“Sue just couldn’t resist,” Julian Ridlen said of his wife, laughing.
Sue and Julian Ridlen have been collecting various kinds of political campaign memorabilia for decades—Sue began collecting as a young girl, and Julian started when he was in college. Buttons, matchbooks, hats, china, pictures, walking sticks, canes and even a voting machine contribute to a collection they have accumulated.
Not counting duplicates, Sue and Julian Ridlen have 5,000 buttons.
“We laugh and say we merged our collections when we married,” Julian Ridlen told the Pharos-Tribune. “Over time we’ve had an interest in creating a political museum.”
The opening of their museum has been a long time coming—eight years, to be exact. Sue and Julian Ridlen will finally see it come to life Sunday.
The Ridlen Political Museum, located at 417 North St., opened for the first time Sunday.
It joins Logansport’s other museums: the Cole Clothing Museum, 900 E. Broadway, and Cass County Historical Society, 1004 E. Market St.
The couple met in Washington while they were both working for Sen. Homer Capehart’s office. Sue is a native of Logansport and Julian was studying in Anderson at the time, so they were both Hoosiers meeting in a Hoosier office, Julian Ridlen said.
“We became interested in not only the items themselves, but the history they represent,” Julian Ridlen said.
Political campaigns over the years have included items from medals and tokens at the earliest time to buttons, bobble heads and other paraphernalia seen today. Through campaigns for presidential hopefuls, themes developed ranging from a log cabin and cider to a torch and a gold bug.
“The object and idea for candidates is to get their name in front of the public,” Julian Ridlen said.
The images of candidates was put on several items, including wash basins, straight razors, soap, china and trays used to carry beer at pubs. Paper lanterns from the mid-19th century would also have a candidate on them.
Uniforms or outfits and hats would also display political messages. All of these items—which were found at national meetings, catalogs, estates and special auctions—can be seen at the museum.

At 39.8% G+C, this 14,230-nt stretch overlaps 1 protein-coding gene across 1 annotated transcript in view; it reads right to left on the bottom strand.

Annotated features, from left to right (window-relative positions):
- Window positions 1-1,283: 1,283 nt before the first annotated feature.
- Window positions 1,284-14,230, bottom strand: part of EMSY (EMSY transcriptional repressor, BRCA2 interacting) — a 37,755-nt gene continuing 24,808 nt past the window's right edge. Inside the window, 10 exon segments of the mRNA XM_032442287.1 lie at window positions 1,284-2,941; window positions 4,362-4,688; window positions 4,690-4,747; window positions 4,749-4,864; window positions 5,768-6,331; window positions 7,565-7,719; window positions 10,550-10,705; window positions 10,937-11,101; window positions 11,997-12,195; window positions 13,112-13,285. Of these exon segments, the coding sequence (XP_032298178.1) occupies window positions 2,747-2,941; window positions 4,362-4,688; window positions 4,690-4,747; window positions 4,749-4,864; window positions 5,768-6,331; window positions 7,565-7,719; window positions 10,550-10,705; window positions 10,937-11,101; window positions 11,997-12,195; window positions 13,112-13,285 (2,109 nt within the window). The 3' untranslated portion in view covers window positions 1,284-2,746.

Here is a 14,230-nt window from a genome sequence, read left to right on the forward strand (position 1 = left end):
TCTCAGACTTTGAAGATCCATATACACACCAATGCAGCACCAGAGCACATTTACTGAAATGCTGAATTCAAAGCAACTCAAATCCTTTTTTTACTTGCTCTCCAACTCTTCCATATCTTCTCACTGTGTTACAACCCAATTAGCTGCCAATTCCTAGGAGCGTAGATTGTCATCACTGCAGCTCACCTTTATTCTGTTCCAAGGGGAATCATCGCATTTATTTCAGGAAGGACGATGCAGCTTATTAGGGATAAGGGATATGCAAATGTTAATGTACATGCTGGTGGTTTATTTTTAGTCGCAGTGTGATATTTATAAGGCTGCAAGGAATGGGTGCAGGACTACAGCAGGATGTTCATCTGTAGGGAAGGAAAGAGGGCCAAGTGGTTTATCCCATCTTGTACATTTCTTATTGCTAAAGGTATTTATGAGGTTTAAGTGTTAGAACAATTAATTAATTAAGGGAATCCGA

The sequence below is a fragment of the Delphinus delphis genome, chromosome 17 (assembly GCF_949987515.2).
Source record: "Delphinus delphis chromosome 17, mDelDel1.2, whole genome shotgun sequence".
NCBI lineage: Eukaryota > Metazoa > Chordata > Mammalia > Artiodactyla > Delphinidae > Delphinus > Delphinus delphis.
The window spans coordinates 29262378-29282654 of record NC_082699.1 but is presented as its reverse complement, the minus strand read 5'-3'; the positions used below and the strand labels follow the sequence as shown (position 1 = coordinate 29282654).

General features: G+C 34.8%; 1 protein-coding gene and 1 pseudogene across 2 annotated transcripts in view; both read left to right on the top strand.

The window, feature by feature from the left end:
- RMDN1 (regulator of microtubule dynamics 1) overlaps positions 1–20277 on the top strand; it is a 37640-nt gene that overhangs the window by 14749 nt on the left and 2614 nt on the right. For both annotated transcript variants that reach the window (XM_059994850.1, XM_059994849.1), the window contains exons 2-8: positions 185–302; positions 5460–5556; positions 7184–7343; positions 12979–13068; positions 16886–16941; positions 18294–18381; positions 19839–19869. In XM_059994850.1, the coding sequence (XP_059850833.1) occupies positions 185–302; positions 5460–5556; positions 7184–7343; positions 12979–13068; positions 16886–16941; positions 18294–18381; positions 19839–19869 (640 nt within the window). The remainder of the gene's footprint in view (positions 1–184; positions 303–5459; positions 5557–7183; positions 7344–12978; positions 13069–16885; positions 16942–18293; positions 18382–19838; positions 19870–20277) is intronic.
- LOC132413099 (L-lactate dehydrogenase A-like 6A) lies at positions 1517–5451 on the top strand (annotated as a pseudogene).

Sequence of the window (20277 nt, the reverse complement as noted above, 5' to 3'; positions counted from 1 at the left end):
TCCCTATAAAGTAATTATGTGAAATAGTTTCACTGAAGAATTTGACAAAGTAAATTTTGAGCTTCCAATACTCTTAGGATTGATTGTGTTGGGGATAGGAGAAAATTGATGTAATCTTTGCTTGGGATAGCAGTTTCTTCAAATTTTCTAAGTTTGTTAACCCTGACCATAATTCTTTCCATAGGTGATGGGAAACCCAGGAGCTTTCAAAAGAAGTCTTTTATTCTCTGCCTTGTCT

“We want people to enjoy the opportunity to see the variety of items available to candidates,” Sue Ridlen said. “It’s fun to see the various means of conveying a political message as a collector.”
Julian Ridlen, a former Indiana state treasurer, believes it’s important for people to learn about the political campaign process.
“There is a long tradition in our country. … We dare not live without the political process,” Julian Ridlen said. “Each of us may individually think the country has made a mistake from time to time, but we do have the right to express our opposition in the next election.”
Although the museum will not have regular hours, since it’s just the Ridlen couple running it, those who wish to see the museum may call them at 574-722-9640 to request a tour. There will not be a cost to those wishing to see the collection of items.
“It’s always nice to have the opportunity to share it with others,” Julian Ridlen said. “We thrill at the process of collecting gems along the way and find it important to preserve these items.”
The collection includes some items dating back to the 1790s and spanning all the way to the present day. Five rooms make up the 1,400-square-foot area.
“It’s a start,” Julian Ridlen said. “We have things in storage that are waiting the opportunity to be shown.”
His wife agreed, saying they have enjoyed working together.
“It’s essentially an extension of our home,” Sue Ridlen said. “We’ve enjoyed getting items out of the boxes.”
The museum may expand in the future, Julian Ridlen said.
Information from: Pharos-Tribune, http://www.pharostribune.com
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